On June 18, 2014 the Health and Environment Alliance (HEAL), a European environmental organisation, published a new report estimating health costs in the EU associated with various chronic disease and endocrine disrupting chemicals (EDCs). Looking at conditions like breast cancer, autism, diabetes, testicular cancer and attention deficit hyperactivity disorder (ADHD), the technical report’s authors Dr Alistair Hunt from the University of Bath and Dr Julia Ferguson from Cranfield University calculated overall health costs to range between €636 – 637.1 billion per year in the EU. EDCs are thought to cause around 2.5-5% of these diseases. If overall human exposure to EDCs is significantly reduced, health care costs of up to €31 billion could be saved, according to the authors’ estimate. Exposure sources range from food contact materials (FCMs) to personal care products and other everyday consumer items.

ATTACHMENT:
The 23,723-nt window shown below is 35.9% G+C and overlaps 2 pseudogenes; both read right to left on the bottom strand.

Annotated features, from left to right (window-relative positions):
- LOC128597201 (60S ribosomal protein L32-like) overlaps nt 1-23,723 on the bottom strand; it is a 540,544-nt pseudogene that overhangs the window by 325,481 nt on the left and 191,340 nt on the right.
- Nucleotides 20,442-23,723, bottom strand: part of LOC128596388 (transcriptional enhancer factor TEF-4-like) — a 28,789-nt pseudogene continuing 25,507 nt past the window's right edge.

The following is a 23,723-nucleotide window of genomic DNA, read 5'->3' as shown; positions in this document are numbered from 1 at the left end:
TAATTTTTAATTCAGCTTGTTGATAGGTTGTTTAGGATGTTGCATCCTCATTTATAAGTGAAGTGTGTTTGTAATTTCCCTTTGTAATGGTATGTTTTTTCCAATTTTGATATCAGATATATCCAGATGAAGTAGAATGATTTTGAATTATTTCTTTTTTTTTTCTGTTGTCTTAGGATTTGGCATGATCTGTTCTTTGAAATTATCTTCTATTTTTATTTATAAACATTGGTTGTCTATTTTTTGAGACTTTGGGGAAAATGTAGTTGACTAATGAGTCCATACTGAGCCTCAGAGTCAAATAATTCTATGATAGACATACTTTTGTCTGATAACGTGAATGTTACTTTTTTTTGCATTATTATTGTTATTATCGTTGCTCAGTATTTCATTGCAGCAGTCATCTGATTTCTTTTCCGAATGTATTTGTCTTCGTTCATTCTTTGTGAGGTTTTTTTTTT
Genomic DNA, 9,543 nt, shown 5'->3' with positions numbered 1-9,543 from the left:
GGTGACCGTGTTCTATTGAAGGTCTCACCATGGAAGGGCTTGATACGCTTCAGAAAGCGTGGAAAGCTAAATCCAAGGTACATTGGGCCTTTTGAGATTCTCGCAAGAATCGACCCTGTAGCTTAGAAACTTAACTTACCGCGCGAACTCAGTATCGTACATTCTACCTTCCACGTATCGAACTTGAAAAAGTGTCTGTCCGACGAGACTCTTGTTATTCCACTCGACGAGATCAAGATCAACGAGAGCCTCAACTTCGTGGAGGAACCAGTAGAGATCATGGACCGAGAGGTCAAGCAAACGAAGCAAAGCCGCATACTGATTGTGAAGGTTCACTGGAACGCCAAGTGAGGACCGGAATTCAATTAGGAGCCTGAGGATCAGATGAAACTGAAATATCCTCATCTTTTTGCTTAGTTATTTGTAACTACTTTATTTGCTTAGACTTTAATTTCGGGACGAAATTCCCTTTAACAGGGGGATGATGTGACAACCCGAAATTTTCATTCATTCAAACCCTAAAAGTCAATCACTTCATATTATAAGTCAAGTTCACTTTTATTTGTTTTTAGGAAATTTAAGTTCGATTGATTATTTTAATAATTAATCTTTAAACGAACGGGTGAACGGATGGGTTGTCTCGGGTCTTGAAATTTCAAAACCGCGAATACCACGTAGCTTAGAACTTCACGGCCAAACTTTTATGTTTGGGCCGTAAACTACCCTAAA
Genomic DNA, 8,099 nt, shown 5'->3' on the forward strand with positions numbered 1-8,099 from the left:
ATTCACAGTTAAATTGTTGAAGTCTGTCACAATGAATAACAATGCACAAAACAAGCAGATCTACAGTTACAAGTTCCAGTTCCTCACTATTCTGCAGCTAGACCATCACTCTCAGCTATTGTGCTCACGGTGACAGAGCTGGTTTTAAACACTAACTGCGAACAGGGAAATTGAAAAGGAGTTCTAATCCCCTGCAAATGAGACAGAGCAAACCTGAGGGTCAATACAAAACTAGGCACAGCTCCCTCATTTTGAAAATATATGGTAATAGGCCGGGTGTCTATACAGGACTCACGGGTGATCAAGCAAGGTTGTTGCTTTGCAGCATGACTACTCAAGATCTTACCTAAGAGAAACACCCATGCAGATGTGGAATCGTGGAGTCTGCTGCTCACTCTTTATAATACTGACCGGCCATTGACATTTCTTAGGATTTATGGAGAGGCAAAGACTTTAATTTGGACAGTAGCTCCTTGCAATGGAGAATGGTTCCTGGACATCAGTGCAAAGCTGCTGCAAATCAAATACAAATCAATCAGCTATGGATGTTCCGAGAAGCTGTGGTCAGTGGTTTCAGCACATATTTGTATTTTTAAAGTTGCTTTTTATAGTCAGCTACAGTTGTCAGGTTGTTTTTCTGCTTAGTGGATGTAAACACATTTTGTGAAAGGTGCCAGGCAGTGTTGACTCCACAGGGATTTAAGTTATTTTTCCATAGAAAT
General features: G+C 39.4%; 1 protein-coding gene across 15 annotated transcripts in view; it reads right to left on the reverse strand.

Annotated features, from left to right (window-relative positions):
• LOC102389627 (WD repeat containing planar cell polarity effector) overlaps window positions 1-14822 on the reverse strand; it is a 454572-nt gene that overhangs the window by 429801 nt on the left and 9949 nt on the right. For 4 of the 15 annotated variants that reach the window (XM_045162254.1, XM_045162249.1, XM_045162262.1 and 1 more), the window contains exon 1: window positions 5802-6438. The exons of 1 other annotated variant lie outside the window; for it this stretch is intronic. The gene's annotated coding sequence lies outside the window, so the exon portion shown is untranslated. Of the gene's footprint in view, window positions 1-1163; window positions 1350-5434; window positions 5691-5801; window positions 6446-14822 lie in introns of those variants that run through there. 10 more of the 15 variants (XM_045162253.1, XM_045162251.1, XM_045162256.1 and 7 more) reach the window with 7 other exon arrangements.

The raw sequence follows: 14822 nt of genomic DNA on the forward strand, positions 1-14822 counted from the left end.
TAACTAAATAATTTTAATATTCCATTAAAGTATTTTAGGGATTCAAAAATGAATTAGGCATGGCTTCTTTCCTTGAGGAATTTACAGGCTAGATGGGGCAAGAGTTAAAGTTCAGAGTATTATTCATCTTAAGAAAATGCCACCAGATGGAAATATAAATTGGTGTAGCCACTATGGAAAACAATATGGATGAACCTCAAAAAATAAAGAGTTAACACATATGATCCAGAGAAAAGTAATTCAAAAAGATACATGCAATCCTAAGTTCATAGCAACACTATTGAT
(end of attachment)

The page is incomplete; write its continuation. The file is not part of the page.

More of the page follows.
According to the report, for most of the chronic diseases of interest an association between exposure to EDCs and disease onset has been documented in the scientific literature, based on either animal testing or epidemiological data. However, estimating the exact contribution of EDCs to human chronic disease is challenged by the fact that the exact underlying causes of most diseases have so far not been determined. In addition, there is a lack of data for EDC exposures. Nevertheless, HEAL is convinced that significant cost savings will result if overall exposures to EDCs can be reduced. One of the recommended first steps is to review existing EU regulation and introduce measures to limit EDC use, for example in FCMs.
€31 billion per year in EU health savings possible from reducing exposures to hormone disrupting chemicals. Health and Environment Alliance (online June 18, 2014)
Health costs in the European Union. How much is related to EDCs? (pdf) Health and Environmental Alliance (June 18, 2014)